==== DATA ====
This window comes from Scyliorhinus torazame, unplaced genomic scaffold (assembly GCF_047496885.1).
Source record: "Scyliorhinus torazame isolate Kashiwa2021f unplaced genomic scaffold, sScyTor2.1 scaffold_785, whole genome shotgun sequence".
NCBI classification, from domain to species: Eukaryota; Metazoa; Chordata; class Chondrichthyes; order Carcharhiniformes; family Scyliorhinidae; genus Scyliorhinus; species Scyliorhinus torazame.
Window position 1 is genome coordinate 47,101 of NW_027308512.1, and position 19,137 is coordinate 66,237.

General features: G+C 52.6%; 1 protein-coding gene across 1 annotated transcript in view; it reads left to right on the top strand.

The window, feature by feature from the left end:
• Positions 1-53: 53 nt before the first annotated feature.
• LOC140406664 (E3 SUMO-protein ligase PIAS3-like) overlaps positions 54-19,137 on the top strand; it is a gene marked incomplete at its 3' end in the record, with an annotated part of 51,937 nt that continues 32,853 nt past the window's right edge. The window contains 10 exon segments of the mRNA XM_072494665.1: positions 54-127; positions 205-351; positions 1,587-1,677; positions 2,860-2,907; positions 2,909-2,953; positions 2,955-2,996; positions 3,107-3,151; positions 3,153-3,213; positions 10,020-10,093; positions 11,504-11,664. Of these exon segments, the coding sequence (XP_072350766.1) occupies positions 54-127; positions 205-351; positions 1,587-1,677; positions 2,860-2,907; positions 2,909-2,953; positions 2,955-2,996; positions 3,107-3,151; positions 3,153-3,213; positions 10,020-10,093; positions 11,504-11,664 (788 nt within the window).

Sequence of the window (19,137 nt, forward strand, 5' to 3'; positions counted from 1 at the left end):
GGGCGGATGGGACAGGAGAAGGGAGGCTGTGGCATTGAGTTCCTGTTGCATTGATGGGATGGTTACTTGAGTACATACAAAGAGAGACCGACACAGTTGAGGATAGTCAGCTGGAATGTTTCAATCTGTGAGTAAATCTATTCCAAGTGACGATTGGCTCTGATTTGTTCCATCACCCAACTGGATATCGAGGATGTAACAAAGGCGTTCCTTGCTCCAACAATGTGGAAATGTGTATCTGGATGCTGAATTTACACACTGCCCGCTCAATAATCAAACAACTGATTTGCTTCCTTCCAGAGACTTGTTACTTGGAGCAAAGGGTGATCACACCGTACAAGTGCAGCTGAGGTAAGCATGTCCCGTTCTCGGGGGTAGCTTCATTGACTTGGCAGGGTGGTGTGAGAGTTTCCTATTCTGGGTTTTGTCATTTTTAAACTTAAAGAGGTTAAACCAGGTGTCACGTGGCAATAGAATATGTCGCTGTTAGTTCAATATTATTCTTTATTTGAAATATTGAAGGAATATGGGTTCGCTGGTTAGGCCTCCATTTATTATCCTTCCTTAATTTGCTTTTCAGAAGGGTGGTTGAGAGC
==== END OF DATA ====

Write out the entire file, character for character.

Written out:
This window comes from Scyliorhinus torazame, unplaced genomic scaffold (assembly GCF_047496885.1).
Source record: "Scyliorhinus torazame isolate Kashiwa2021f unplaced genomic scaffold, sScyTor2.1 scaffold_785, whole genome shotgun sequence".
NCBI classification, from domain to species: Eukaryota; Metazoa; Chordata; class Chondrichthyes; order Carcharhiniformes; family Scyliorhinidae; genus Scyliorhinus; species Scyliorhinus torazame.
Window position 1 is genome coordinate 47,101 of NW_027308512.1, and position 19,137 is coordinate 66,237.

General features: G+C 52.6%; 1 protein-coding gene across 1 annotated transcript in view; it reads left to right on the top strand.

The window, feature by feature from the left end:
• Positions 1-53: 53 nt before the first annotated feature.
• LOC140406664 (E3 SUMO-protein ligase PIAS3-like) overlaps positions 54-19,137 on the top strand; it is a gene marked incomplete at its 3' end in the record, with an annotated part of 51,937 nt that continues 32,853 nt past the window's right edge. The window contains 10 exon segments of the mRNA XM_072494665.1: positions 54-127; positions 205-351; positions 1,587-1,677; positions 2,860-2,907; positions 2,909-2,953; positions 2,955-2,996; positions 3,107-3,151; positions 3,153-3,213; positions 10,020-10,093; positions 11,504-11,664. Of these exon segments, the coding sequence (XP_072350766.1) occupies positions 54-127; positions 205-351; positions 1,587-1,677; positions 2,860-2,907; positions 2,909-2,953; positions 2,955-2,996; positions 3,107-3,151; positions 3,153-3,213; positions 10,020-10,093; positions 11,504-11,664 (788 nt within the window).

Sequence of the window (19,137 nt, forward strand, 5' to 3'; positions counted from 1 at the left end):
GGGCGGATGGGACAGGAGAAGGGAGGCTGTGGCATTGAGTTCCTGTTGCATTGATGGGATGGTTACTTGAGTACATACAAAGAGAGACCGACACAGTTGAGGATAGTCAGCTGGAATGTTTCAATCTGTGAGTAAATCTATTCCAAGTGACGATTGGCTCTGATTTGTTCCATCACCCAACTGGATATCGAGGATGTAACAAAGGCGTTCCTTGCTCCAACAATGTGGAAATGTGTATCTGGATGCTGAATTTACACACTGCCCGCTCAATAATCAAACAACTGATTTGCTTCCTTCCAGAGACTTGTTACTTGGAGCAAAGGGTGATCACACCGTACAAGTGCAGCTGAGGTAAGCATGTCCCGTTCTCGGGGGTAGCTTCATTGACTTGGCAGGGTGGTGTGAGAGTTTCCTATTCTGGGTTTTGTCATTTTTAAACTTAAAGAGGTTAAACCAGGTGTCACGTGGCAATAGAATATGTCGCTGTTAGTTCAATATTATTCTTTATTTGAAATATTGAAGGAATATGGGTTCGCTGGTTAGGCCTCCATTTATTATCCTTCCTTAATTTGCTTTTCAGAAGGGTGGTTGAGAGC